As I mentioned in my previous post, the discovery of Maria, the blonde haired, blue eyed girl found living in a Roma gypsy camp in central Greece, has sparked calls for Greece’s extremely lax birth registration process to be changed.
DNA tests proved that the couple caring for her were not her biological parents or in any way related to her. Currently, to register a birth, parents take their hospital papers to the nearest mayor’s office and declare the child. In the case of home birth, all that is required is two witnesses to the birth to be present. In Maria’s case, the woman caring for her had registered six children in the space of 10 months, showing mere months between their births, and no one noticed.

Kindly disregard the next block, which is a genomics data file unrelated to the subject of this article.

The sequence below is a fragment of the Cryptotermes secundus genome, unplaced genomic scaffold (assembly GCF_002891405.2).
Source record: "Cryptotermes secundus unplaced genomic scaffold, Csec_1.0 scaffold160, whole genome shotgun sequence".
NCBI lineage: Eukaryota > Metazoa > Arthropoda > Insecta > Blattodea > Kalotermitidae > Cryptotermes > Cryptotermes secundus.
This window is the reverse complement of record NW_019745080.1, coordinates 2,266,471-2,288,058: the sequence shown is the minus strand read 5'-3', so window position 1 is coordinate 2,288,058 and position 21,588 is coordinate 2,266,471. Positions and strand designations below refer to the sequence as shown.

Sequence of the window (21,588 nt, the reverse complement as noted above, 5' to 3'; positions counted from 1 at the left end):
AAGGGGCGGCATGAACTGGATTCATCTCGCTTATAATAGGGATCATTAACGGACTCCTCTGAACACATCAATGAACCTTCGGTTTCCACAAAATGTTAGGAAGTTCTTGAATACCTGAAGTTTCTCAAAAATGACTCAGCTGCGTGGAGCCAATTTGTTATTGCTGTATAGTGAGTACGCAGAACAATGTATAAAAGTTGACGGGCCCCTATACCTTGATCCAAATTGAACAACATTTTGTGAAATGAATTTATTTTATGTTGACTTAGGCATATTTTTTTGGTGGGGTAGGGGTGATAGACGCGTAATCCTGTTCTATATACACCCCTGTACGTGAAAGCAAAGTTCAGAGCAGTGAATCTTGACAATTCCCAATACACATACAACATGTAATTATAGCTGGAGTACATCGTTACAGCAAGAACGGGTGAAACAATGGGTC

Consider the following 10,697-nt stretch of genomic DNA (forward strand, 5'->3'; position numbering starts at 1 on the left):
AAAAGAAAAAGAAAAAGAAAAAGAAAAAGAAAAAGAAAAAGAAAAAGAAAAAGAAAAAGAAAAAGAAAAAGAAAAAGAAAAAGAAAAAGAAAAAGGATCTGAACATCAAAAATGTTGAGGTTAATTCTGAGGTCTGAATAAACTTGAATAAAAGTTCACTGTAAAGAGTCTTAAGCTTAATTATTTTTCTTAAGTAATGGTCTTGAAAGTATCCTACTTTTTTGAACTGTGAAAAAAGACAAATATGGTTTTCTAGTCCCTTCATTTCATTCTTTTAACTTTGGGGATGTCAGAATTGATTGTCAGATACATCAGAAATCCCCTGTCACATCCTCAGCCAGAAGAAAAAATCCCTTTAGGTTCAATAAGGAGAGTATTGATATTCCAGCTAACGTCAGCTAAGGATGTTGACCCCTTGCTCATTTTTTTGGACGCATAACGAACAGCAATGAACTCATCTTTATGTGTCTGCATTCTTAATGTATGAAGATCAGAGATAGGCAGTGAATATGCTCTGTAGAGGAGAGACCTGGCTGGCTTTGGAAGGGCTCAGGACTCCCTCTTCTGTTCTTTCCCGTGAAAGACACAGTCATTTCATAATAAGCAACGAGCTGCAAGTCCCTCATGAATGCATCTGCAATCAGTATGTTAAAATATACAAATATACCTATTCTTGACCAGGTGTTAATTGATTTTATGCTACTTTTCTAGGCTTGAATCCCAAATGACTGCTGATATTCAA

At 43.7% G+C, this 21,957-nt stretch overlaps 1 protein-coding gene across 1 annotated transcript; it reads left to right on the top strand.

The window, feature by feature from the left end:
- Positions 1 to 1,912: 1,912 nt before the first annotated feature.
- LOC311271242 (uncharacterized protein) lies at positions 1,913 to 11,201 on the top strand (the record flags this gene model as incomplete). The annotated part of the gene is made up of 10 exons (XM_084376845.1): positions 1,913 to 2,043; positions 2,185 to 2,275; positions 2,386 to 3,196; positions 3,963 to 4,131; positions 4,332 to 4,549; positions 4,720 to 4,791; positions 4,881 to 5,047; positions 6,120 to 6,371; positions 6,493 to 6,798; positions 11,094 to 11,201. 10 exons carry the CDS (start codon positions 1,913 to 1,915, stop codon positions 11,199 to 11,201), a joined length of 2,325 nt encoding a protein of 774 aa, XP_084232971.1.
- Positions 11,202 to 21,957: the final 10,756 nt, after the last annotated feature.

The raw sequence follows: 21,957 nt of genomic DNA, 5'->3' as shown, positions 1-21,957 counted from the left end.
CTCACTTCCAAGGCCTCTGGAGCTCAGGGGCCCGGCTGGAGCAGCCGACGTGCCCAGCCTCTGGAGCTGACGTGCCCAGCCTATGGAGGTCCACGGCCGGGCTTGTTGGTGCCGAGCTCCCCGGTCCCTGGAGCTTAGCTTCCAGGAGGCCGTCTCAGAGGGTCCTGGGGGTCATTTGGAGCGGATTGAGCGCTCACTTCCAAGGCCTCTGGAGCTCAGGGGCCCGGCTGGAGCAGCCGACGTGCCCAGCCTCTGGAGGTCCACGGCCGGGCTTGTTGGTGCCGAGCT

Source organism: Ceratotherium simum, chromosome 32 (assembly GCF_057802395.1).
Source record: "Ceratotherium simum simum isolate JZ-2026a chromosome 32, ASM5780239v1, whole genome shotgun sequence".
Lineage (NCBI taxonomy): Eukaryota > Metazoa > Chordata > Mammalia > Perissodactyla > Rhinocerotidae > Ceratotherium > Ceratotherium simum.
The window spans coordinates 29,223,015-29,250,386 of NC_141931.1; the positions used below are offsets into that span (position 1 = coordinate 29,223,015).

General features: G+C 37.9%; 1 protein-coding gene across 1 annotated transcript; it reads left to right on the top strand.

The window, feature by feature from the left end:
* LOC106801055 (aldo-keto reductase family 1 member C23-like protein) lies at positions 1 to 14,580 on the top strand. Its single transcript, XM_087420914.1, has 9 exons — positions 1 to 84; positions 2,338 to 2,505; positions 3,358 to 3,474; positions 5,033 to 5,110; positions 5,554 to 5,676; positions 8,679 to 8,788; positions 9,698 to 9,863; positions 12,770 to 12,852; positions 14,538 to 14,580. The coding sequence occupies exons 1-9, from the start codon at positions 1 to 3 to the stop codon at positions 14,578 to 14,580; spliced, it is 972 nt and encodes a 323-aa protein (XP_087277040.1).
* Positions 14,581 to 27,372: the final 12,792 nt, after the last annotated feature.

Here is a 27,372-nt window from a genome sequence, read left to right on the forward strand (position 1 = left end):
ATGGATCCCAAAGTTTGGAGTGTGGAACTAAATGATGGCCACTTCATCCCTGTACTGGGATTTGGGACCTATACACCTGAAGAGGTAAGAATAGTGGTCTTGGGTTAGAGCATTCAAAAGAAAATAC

Greece’s Ministry of Internal affairs has today announced that a bill is to be brought into force that will require a DNA test in the case of registering children born outside of hospitals or clinics. This won’t come at too much of an expense to the Greek government, since homebirths are a rarity in the country.